Title page for ETD etd-04272009-170508

Type of Document Dissertation
Author Xing, Zengping
Author's Email Address xing@vt.edu
URN etd-04272009-170508
Title Magnetoelectric Device and the Measurement Unit
Degree PhD
Department Materials Science and Engineering
Advisory Committee
Advisor Name Title
Viehland, Dwight D. Committee Chair
Li, Jie-Fang Committee Member
Odendaal, Willem Gerhardus Committee Member
Wang, Yu Committee Member
  • Spice Simulation
  • Low noise circuitry
  • Noise Spectrum
  • Magnetoelectric
  • Sensors
  • Modeling
  • Actuators
  • Optimization
Date of Defense 2009-04-10
Availability unrestricted
Magnetic sensors are widely used in the field of mineral, navigational, automotive, medical, industrial, military, and consumer electronics. Many magnetic sensors have been developed that are generated by specific laws or phenomena: such as search-coil, fluxgate, Hall Effect, anisotropic magnetoresistance (AMR), giant magnetoresistance (GMR), magnetoelectric (ME), magnetodiode, magnetotransictor, fiber-optic, optical pump, superconducting quantum interference device (SQUID), etc. Each of these magnetic field sensors has their merits and application areas. For low power consumption (<10uW), quasi-static frequency (<10Hz) and high sensitivity ( Here, in this thesis, I have focused on designs and optimizations of magnetoelectric sensor units (i.e., sensors and circuit). To achieve my goals, I have developed some useful rules for ME sensor and detection circuit design.

For ME sensor optimization, designs should consider both frequencies far away from resonance and at resonance. For the former one, both internal and external noise contribution must be considered, as one of them will limit practical applications. With regards to the internal noise sources, I have developed two design optimization methods, designated as “scale effect” and “ME array”. I showed that they have the ability to increase the magnetic field detection sensitivity, which was verified by experiments. With regard to external noise consideration, I have investigated how the fundamental extrinsic noise sources (temperature fluctuation, vibration, etc) affect ME laminate sensors. A concept of separating signal and noise modes into difference is put forward. Optimization with this concept in mind required us to redesign the internal structure of ME laminate sensors. At the resonant frequency, the ME voltage coefficient ∞ME is the most important parameter. To enhance resonant gain in ∞ME, I have developed a three phase laminate concept, which is based on increasing the effective mechanical factor Q while reducing the resonant frequency. A ME voltage coefficient of ∞ME ~40V/cm.Oe has been achieved at resonance, which is about 2x higher than that of a conventional bending mode.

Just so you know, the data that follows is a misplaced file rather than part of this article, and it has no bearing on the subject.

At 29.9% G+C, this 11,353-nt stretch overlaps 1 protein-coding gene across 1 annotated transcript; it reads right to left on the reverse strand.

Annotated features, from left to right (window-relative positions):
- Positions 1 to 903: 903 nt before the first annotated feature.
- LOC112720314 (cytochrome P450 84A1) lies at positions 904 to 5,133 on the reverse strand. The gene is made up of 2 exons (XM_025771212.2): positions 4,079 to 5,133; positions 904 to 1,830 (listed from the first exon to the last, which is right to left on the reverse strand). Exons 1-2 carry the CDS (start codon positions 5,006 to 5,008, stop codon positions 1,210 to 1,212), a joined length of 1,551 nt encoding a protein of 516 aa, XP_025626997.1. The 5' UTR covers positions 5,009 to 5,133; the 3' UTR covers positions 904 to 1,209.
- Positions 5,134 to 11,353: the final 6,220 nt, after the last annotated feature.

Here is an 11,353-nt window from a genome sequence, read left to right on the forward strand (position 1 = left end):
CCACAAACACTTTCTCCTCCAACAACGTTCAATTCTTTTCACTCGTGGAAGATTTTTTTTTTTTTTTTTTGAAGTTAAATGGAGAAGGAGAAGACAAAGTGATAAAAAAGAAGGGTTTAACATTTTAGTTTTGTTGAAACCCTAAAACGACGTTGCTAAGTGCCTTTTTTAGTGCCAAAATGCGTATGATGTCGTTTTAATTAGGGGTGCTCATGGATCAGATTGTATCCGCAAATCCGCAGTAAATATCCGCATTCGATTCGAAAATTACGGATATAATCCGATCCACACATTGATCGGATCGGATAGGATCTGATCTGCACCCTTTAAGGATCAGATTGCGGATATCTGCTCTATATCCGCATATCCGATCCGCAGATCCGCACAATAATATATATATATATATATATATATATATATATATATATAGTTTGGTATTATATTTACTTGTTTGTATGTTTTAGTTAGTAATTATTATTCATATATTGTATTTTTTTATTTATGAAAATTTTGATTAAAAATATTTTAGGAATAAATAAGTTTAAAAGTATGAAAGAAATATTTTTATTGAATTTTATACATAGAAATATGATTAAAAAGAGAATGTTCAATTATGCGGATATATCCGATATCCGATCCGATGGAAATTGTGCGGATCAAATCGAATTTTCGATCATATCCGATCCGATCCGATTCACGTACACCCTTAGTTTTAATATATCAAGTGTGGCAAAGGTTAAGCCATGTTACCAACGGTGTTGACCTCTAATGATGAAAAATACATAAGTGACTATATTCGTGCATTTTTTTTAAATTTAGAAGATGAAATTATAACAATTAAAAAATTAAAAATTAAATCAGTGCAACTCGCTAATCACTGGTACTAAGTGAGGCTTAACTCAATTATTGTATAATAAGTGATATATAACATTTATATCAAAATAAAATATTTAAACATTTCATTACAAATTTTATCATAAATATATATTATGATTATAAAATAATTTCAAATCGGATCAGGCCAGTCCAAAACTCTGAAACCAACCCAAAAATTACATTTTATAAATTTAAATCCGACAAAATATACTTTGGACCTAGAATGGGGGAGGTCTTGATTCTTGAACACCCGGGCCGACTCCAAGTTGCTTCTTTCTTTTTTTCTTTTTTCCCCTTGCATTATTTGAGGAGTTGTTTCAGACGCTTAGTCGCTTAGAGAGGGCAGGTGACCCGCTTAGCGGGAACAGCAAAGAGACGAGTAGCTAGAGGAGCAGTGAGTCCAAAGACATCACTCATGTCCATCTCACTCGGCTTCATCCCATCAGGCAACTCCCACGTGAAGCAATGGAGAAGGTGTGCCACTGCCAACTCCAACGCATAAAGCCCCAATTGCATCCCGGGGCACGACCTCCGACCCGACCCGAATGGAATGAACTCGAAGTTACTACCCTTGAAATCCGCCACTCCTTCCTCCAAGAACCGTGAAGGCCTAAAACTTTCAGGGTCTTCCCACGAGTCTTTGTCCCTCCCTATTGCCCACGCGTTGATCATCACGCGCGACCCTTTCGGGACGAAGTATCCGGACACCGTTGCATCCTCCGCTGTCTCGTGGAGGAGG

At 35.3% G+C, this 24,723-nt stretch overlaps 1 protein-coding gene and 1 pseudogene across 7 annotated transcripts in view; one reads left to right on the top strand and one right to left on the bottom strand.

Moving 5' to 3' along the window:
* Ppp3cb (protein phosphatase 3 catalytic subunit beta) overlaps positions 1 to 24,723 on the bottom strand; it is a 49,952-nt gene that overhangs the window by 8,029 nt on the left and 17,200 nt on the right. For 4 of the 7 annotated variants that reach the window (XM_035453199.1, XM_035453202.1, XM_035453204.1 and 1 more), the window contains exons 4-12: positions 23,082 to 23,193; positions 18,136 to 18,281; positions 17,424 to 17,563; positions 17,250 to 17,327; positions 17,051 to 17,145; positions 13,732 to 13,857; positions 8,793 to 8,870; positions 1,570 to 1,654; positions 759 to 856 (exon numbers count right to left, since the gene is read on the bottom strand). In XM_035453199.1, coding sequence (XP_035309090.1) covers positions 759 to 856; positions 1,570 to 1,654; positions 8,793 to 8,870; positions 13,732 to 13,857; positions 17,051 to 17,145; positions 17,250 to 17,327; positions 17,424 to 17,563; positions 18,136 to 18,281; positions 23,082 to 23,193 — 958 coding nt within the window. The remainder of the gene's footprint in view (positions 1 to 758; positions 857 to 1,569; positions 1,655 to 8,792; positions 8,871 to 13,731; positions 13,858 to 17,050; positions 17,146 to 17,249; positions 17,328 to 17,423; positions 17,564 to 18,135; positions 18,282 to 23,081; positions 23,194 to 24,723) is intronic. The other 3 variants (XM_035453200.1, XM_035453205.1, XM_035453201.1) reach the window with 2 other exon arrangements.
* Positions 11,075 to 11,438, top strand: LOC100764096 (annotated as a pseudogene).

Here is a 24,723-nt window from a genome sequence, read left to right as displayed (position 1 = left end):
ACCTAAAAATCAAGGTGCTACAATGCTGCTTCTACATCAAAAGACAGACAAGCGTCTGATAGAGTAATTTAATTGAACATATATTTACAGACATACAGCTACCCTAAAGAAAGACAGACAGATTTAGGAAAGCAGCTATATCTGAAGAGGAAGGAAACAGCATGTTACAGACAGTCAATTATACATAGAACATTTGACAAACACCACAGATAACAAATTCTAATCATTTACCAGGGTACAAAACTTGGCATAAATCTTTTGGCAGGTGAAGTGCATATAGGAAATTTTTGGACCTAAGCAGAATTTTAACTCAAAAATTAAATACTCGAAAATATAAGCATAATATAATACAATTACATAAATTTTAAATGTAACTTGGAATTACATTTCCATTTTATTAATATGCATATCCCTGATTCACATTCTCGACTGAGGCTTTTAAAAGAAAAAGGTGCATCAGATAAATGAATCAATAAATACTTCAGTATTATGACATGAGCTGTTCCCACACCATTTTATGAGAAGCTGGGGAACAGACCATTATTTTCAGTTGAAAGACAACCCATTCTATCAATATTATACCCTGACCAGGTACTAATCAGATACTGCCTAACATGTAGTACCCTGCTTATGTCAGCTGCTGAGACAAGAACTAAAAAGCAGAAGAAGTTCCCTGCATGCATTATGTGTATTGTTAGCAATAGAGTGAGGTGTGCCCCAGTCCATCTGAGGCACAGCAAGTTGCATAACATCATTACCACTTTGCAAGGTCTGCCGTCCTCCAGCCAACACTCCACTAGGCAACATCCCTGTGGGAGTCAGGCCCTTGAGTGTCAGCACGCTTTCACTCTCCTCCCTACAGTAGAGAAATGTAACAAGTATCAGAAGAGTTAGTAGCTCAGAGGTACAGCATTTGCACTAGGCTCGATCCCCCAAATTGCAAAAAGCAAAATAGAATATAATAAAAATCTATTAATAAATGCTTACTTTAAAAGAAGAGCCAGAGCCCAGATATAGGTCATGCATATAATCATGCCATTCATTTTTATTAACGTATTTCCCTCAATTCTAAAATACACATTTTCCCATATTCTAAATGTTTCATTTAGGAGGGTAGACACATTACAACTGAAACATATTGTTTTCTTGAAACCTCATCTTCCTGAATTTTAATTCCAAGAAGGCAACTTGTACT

Investigations of detection circuit optimization were also performed. Component selection strategies and a new charge topology were considered. Proper component values were required to optimize the charge detection scheme. It was also found, under some specific conditions to satisfy the circuit stability, that if the lowest required measurement frequency of the charge source was f1, then that it was not necessary to make the high corner frequency fp of the charge amplifier lower than f1: as doing so would decrease the system’s signal-to-noise ratio (SNR). A high pass, high order filter placed behind the charge amplifier was found to increase the charge sensitivity, as it narrows the intrinsic noise bandwidth and decreases the output noise contribution, while only slightly affecting the signal’s output amplitude.

Prototype ME unit were also constructed, and their noise level simulated by Pspice. Experimental results showed that prototypes ME unit can reach their detection limit. In addition, a new magneto-electric coupling mechanism was also found, which had a giant ME effect.

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